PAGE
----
The days of chalkboards and workbooks may soon be a relic of times past. Teachers these days can supplement their curricula with interactive software and proctor tests without making hundreds of paper copies.
While new technology may enhance the learning process for students, it can be challenging for instructors to implement, which is why education startup Clever has raised $3 million to make this process easier.
Clever’s technology integrates data held in Student Information Systems (SIS) into educational software. If students use the internet to complete assignments or execute projects, teachers need this online activity to connect with overall tracking of their performance. This can be time-consuming and confusing for educators not trained in IT, which is where Clever comes in.
Founder Dan Carroll experienced this frustration first hand while working as the director of technology for a school district. He saw that educational software made things more complicated for teachers and set out with his two former Harvard classmates Tyler Bosmeny and Rafael Garcia to address this.
“One of the biggest changes in education is blended learning,” said Bosmeny. “There is so much innovation happening in software helping kids learn and boosting test scores, but when software isn’t integrated, data becomes siloed and out of date. We realized there was a data problem to helping schools fully use this software, and by making it faster and easier, we are transforming education.”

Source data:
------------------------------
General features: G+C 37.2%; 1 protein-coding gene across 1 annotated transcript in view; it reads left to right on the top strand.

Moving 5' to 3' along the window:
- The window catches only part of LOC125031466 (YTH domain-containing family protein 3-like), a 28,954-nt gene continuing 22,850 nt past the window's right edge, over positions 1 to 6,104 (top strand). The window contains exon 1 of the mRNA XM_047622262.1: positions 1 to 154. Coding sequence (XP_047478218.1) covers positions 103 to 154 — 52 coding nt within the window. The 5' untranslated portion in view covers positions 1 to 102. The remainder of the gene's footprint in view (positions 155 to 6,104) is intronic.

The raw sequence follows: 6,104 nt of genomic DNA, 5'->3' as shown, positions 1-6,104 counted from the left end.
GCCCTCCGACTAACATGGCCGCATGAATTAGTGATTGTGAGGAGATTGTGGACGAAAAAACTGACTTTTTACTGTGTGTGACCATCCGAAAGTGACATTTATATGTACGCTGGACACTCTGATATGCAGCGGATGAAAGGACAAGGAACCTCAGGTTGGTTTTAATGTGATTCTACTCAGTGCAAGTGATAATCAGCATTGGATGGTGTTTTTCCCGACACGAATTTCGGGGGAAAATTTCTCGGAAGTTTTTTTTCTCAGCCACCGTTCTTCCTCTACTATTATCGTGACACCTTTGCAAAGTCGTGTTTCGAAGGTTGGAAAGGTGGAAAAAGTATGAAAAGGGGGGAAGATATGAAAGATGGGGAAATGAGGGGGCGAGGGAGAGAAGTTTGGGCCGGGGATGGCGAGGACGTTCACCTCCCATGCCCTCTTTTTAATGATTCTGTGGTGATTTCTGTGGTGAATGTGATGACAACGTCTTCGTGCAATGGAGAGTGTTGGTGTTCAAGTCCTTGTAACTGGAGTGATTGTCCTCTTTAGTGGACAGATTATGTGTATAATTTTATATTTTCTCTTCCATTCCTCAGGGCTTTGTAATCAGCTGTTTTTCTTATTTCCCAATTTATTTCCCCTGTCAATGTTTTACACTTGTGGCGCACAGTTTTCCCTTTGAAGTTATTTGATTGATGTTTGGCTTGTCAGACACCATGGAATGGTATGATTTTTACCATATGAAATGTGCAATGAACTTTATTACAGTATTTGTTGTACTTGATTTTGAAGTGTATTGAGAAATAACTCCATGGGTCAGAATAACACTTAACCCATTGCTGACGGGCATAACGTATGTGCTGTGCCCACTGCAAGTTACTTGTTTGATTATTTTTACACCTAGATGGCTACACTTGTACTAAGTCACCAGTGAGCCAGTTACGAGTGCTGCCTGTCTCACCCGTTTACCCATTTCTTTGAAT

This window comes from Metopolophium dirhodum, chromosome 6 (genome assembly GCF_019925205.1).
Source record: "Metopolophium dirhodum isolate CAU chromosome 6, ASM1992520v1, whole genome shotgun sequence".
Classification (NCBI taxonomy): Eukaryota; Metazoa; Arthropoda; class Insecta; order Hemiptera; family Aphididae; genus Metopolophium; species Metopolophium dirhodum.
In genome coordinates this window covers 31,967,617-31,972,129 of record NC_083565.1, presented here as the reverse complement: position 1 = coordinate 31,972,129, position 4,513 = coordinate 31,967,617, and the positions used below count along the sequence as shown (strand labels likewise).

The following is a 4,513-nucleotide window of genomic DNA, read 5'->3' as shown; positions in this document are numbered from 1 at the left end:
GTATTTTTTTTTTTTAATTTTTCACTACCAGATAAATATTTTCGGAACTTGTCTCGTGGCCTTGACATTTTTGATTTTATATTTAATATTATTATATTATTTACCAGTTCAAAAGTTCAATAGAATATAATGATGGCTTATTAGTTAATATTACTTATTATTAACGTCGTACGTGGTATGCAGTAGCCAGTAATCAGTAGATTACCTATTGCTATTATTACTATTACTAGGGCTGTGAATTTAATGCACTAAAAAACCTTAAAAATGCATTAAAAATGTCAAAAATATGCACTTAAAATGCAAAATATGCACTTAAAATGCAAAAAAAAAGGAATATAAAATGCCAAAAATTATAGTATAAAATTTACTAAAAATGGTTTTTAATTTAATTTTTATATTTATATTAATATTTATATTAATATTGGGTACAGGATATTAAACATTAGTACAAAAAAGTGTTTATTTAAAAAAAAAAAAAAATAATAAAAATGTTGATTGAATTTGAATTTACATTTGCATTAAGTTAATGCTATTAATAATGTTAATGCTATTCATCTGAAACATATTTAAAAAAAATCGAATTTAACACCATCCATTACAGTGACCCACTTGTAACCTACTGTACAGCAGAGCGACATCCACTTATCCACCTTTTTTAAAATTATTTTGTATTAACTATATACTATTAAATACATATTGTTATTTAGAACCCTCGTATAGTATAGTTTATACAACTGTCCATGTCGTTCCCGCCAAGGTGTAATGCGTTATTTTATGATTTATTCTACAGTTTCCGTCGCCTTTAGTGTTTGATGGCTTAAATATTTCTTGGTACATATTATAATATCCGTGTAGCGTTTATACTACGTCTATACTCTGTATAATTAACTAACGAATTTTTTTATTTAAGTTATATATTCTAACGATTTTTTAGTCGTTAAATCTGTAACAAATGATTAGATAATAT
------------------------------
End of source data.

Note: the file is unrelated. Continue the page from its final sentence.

Clever works with developers of online learning applications so by the time the software arrives in schools, “it just works.” The information coming from these programs automatically updates student data, so teachers don’t have to. Since founding Clever in April and participated in the Y Combinator accelerator program, Clever has established partnerships with 40 ed tech companies, including DreamBox, Scientific Learning and MasteryConnect. Through these deals, the benefit of this technology reaches 2,000 schools and 650,000 students.
Bosmeny said that going through Y Combinator encouraged the team to iterate their product quickly and often, and to not only attract the attention of top tier investors, but also of influencers in the online learning space. A number of Y Combinator partners personally invested in this $3 million round, as well as SV Angel, Mike Maples, Jeff Clavier, Google Ventures, Bessemer Venture Partners, Mitch Kapor, and Ashton Kutcher. From the education world, John Katzman of the Princeton Review and 2tor, founder of Chegg Aayush Phumbhra, and Inkling CEO Matt MacInnis also provided support.
The funding will go towards growing the scale of the company and the number of partnerships so that one day, Bosmeny said, all education software will plug into Clever.